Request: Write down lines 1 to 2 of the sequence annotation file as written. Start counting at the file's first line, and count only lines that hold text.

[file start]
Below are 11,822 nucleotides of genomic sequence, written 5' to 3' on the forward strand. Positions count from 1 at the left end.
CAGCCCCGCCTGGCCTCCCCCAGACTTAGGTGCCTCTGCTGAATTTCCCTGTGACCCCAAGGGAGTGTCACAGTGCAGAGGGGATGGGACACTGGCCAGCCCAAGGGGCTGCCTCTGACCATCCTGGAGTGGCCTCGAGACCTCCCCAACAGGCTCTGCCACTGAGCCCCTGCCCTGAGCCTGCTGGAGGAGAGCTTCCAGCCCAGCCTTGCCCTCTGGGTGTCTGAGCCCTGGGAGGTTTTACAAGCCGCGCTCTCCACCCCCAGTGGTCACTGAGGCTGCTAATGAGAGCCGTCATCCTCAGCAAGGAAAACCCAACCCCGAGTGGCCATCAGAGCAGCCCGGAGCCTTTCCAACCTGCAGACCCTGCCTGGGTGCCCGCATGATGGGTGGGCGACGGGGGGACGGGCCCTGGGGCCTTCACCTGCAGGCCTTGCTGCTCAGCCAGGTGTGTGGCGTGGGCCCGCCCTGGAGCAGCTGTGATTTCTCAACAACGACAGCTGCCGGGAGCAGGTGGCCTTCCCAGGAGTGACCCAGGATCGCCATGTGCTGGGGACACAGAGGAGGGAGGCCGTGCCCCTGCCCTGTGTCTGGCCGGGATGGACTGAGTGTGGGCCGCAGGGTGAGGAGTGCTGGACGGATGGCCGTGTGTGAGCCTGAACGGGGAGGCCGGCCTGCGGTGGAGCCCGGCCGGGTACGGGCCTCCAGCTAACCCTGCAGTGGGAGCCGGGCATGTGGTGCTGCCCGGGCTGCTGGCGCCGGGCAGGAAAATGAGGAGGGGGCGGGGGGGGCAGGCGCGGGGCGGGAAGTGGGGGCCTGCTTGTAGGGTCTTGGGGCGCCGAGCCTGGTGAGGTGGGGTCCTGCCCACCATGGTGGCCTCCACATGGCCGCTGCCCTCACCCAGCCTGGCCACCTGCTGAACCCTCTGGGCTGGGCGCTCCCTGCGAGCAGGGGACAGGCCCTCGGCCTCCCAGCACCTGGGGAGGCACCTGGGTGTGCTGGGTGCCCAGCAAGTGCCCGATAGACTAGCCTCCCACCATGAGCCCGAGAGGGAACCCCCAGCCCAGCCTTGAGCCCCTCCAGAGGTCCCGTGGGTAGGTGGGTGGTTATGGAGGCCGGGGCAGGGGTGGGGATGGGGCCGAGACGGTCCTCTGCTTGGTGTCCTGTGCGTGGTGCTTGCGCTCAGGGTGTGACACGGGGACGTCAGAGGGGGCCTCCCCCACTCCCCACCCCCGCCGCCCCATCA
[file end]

Below are 11,822 nucleotides of genomic sequence, written 5' to 3' on the forward strand. Positions count from 1 at the left end.
CAGCCCCGCCTGGCCTCCCCCAGACTTAGGTGCCTCTGCTGAATTTCCCTGTGACCCCAAGGGAGTGTCACAGTGCAGAGGGGATGGGACACTGGCCAGCCCAAGGGGCTGCCTCTGACCATCCTGGAGTGGCCTCGAGACCTCCCCAACAGGCTCTGCCACTGAGCCCCTGCCCTGAGCCTGCTGGAGGAGAGCTTCCAGCCCAGCCTTGCCCTCTGGGTGTCTGAGCCCTGGGAGGTTTTACAAGCCGCGCTCTCCACCCCCAGTGGTCACTGAGGCTGCTAATGAGAGCCGTCATCCTCAGCAAGGAAAACCCAACCCCGAGTGGCCATCAGAGCAGCCCGGAGCCTTTCCAACCTGCAGACCCTGCCTGGGTGCCCGCATGATGGGTGGGCGACGGGGGGACGGGCCCTGGGGCCTTCACCTGCAGGCCTTGCTGCTCAGCCAGGTGTGTGGCGTGGGCCCGCCCTGGAGCAGCTGTGATTTCTCAACAACGACAGCTGCCGGGAGCAGGTGGCCTTCCCAGGAGTGACCCAGGATCGCCATGTGCTGGGGACACAGAGGAGGGAGGCCGTGCCCCTGCCCTGTGTCTGGCCGGGATGGACTGAGTGTGGGCCGCAGGGTGAGGAGTGCTGGACGGATGGCCGTGTGTGAGCCTGAACGGGGAGGCCGGCCTGCGGTGGAGCCCGGCCGGGTACGGGCCTCCAGCTAACCCTGCAGTGGGAGCCGGGCATGTGGTGCTGCCCGGGCTGCTGGCGCCGGGCAGGAAAATGAGGAGGGGGCGGGGGGGGCAGGCGCGGGGCGGGAAGTGGGGGCCTGCTTGTAGGGTCTTGGGGCGCCGAGCCTGGTGAGGTGGGGTCCTGCCCACCATGGTGGCCTCCACATGGCCGCTGCCCTCACCCAGCCTGGCCACCTGCTGAACCCTCTGGGCTGGGCGCTCCCTGCGAGCAGGGGACAGGCCCTCGGCCTCCCAGCACCTGGGGAGGCACCTGGGTGTGCTGGGTGCCCAGCAAGTGCCCGATAGACTAGCCTCCCACCATGAGCCCGAGAGGGAACCCCCAGCCCAGCCTTGAGCCCCTCCAGAGGTCCCGTGGGTAGGTGGGTGGTTATGGAGGCCGGGGCAGGGGTGGGGATGGGGCCGAGACGGTCCTCTGCTTGGTGTCCTGTGCGTGGTGCTTGCGCTCAGGGTGTGACACGGGGACGTCAGAGGGGGCCTCCCCCACTCCCCACCCCCGCCGCCCCATCA